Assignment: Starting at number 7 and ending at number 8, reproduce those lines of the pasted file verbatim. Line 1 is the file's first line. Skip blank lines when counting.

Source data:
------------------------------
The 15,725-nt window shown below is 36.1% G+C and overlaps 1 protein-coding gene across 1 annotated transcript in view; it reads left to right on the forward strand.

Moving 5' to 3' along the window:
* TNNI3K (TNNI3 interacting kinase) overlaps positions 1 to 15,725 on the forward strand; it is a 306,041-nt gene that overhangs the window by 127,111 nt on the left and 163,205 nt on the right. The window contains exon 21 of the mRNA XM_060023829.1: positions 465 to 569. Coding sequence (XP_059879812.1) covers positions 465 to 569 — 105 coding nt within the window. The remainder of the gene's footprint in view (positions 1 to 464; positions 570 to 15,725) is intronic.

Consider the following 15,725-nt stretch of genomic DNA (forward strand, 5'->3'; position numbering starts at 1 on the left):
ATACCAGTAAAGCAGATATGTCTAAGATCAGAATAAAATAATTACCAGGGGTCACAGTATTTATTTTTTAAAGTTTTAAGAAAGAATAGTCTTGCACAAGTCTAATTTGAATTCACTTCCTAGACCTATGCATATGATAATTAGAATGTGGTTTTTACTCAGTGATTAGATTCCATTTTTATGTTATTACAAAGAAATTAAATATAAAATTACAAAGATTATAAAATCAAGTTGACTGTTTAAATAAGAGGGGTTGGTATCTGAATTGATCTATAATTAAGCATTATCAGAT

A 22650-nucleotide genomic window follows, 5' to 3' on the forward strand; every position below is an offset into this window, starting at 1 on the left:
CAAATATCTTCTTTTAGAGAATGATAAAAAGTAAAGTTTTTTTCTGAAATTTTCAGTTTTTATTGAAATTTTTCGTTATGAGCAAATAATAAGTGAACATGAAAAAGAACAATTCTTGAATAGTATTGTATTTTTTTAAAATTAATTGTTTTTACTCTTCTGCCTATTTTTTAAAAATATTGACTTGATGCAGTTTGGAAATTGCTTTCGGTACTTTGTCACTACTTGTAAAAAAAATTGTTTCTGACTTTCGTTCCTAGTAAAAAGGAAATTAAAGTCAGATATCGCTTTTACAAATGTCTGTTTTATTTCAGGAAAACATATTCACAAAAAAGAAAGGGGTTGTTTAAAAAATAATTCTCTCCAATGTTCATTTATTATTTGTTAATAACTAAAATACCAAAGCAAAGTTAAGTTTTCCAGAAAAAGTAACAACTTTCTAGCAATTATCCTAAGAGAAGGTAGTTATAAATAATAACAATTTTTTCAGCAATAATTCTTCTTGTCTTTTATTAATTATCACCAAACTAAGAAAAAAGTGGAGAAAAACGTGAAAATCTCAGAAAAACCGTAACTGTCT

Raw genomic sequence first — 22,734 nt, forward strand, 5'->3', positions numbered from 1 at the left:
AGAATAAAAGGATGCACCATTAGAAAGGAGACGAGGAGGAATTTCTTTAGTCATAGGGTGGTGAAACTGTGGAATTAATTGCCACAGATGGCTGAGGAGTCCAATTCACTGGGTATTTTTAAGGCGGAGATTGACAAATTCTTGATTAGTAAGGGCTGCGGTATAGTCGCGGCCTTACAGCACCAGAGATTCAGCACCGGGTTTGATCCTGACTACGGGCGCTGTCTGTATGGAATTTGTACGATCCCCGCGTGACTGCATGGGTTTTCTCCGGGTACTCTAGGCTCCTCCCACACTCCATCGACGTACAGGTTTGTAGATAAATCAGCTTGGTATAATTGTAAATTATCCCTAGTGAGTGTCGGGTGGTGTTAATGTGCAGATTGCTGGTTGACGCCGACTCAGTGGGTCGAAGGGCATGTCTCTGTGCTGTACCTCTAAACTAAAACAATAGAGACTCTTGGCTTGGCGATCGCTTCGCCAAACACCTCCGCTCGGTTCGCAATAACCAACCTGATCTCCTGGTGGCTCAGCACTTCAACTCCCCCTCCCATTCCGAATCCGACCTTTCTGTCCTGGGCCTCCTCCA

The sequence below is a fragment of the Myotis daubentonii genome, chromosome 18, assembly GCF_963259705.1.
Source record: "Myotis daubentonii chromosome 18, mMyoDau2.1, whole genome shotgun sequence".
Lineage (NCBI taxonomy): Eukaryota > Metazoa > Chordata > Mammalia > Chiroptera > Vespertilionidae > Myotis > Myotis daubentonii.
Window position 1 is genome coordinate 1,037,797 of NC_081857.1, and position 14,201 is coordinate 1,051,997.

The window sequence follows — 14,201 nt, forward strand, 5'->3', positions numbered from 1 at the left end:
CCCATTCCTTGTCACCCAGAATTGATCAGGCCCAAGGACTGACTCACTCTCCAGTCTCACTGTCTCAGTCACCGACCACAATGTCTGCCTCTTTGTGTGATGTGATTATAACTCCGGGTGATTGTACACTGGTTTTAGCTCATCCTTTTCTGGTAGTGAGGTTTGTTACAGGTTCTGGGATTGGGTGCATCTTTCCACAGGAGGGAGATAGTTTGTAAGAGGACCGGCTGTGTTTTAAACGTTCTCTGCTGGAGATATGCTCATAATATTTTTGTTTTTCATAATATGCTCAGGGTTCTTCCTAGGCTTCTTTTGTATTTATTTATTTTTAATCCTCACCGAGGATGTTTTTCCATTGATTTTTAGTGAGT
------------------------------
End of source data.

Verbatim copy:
CAAATATCTTCTTTTAGAGAATGATAAAAAGTAAAGTTTTTTTCTGAAATTTTCAGTTTTTATTGAAATTTTTCGTTATGAGCAAATAATAAGTGAACATGAAAAAGAACAATTCTTGAATAGTATTGTATTTTTTTAAAATTAATTGTTTTTACTCTTCTGCCTATTTTTTAAAAATATTGACTTGATGCAGTTTGGAAATTGCTTTCGGTACTTTGTCACTACTTGTAAAAAAAATTGTTTCTGACTTTCGTTCCTAGTAAAAAGGAAATTAAAGTCAGATATCGCTTTTACAAATGTCTGTTTTATTTCAGGAAAACATATTCACAAAAAAGAAAGGGGTTGTTTAAAAAATAATTCTCTCCAATGTTCATTTATTATTTGTTAATAACTAAAATACCAAAGCAAAGTTAAGTTTTCCAGAAAAAGTAACAACTTTCTAGCAATTATCCTAAGAGAAGGTAGTTATAAATAATAACAATTTTTTCAGCAATAATTCTTCTTGTCTTTTATTAATTATCACCAAACTAAGAAAAAAGTGGAGAAAAACGTGAAAATCTCAGAAAAACCGTAACTGTCT

Raw genomic sequence first — 22,734 nt, forward strand, 5'->3', positions numbered from 1 at the left: